“Oh where is my hairbrush, oh where is my hairbrush, oh where, oh where, oh where ….”
Like 60 million other parents, we have memorized every song from all the Veggie Tales VHS tapes and DVDs. (We had kids in both eras.) Apparently, we are in good company. One in three American homes with children own them. Santa Claus even delivered the Tomato and Cucumber plush toys, card games, and puzzles over the years. They’re still upstairs in the toy basket, waiting to become “vintage” to future grandchildren.
But Phil Vischer isn’t making Veggie Tales anymore. He had to file bankruptcy. Bob and Larry have retired. Big Idea Productions is gone. Vischer’s dream died. And I’m sure he felt the vacuum, the emptiness. Not to mention the confusion.
It was a dream Vischer thought was God-ordained and God-approved. Spiritual lessons given to children in ways they could relate and understand. With amazing animation and humor that captivated even the parents.
So what happened?
I recently had the privilege of attending a conference where Vischer was a speaker. When someone with real-life wounds makes himself vulnerable enough to mine a lesson out of the hole he’s been in, I want to listen.
To hear Vischer talk about it, he refers to the Shunammite woman in 2 Kings 4. The woman is described as a wealthy married woman. Elisha often passed her way in his travels, and he stayed in her guest room. Elisha asked how he could help the woman in return for her hospitality, and learned that she had no children and her husband was very old. Elisha told her she would have a son by that time next year.
The prophecy, the unlikely dream, was fulfilled, and the woman had a child.
But the story was not over. Several years later, the child became ill, and he died that same day in his mother’s arms. The Shunammite woman felt the vacuum for sure. Then Elisha returned and brought the boy back to his mother.
But sometimes the unlikely dream is fulfilled and then it dies, and it doesn’t come back to life, at least in our lifetimes. Our success, our child, our health can vanish and never return. Where is God in that? We can wonder if we were ever tracking with God at all.
Vischer’s interpretation is that our good God sometimes allows a good dream, an unselfish dream, a God-given dream, to die. If that dream does die, God wants to see what is most important to us: the dream or Him. (Remember The Bunny Song?)
We may get it back or we may not. We may, indeed, live the rest of our lives without that once-fulfilled dream. But that’s ok, because we will still have God: an Everlasting and Infinite God.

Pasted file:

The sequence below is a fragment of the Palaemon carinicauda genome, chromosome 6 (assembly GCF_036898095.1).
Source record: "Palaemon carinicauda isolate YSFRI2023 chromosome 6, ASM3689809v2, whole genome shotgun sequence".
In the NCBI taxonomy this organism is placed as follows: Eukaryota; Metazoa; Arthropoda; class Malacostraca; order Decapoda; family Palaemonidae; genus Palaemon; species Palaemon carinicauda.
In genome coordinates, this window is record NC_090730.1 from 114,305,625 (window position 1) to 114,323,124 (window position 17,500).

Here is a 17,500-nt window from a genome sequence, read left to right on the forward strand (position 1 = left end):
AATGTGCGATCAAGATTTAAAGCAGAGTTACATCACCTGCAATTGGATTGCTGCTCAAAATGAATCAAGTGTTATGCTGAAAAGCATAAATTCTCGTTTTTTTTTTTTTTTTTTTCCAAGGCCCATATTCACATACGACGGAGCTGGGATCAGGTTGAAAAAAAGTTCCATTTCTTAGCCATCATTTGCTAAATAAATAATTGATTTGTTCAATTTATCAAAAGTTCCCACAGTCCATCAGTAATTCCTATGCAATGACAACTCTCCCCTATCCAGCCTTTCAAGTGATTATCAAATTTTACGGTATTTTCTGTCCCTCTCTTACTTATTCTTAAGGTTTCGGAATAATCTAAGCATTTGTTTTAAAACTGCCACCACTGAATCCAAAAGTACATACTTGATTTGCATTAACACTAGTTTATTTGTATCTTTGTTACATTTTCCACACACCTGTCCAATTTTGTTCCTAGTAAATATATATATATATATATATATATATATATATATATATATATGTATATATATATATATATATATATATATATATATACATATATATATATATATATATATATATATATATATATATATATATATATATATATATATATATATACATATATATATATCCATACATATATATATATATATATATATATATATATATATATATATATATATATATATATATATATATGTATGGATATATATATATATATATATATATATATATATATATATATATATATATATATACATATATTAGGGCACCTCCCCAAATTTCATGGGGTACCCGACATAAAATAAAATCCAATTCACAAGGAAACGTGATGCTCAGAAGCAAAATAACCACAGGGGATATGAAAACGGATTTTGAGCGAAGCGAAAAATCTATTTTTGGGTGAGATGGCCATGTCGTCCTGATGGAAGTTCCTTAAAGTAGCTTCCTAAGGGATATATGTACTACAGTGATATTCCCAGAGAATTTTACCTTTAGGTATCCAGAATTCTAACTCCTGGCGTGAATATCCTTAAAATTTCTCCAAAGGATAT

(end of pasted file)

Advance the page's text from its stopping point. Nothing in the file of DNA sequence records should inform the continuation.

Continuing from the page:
Somehow for me it is easy to believe that God is infinite. At least part of infinite.
He is omniscient (all-knowing), omnipotent (all-powerful), and omnipresent (all-pervading). God is timeless, having no beginning and no end. But it is not always so easy to believe that He is enough. I still find myself wanting more.
There’s a reason I haven’t, after all these years, been able to find that “more.”
When my children were around three or four, they tended to get into a love-off with me. I love you to the moon and back. When they started teaching the concept of infinity in Kindergarten, they amped it up. I love you to infinity. Then it became I love you to infinity plus infinity. Once multiplication made sense: I love you infinity times infinity. (Obviously, too much Silly Songs with Larry.)
By the time middle school hit, and they could understand that infinity plus or times anything is still infinity, they stopped saying it to me. (Bummer.)
God is complete infinity: His love, His care, His existence, His very nature. When we have him, we have everything. We have infinity. Nothing more can be added to make it greater. Our Christian neighbor may have her spouse, her health, her dream still intact. But she has no more than we do.
How does that work?
Even living with chronic illness, I still have everything, because His infinite nature takes up any vacuum I may feel in my own scarred, incomplete life. Sometimes the dream God placed in our hearts and then in our hands dies and doesn’t come back to us. But if He is more important than the dream, our unlimited, personal God fills in the gaps, and we still have everything.
Vischer says it best, “He who has anything plus God has no more than he who has God alone.”
Because anything plus infinity is still infinity.
Somehow I am envisioning a carrot singing a song about this. And maybe pushing a vacuum while she’s doing it.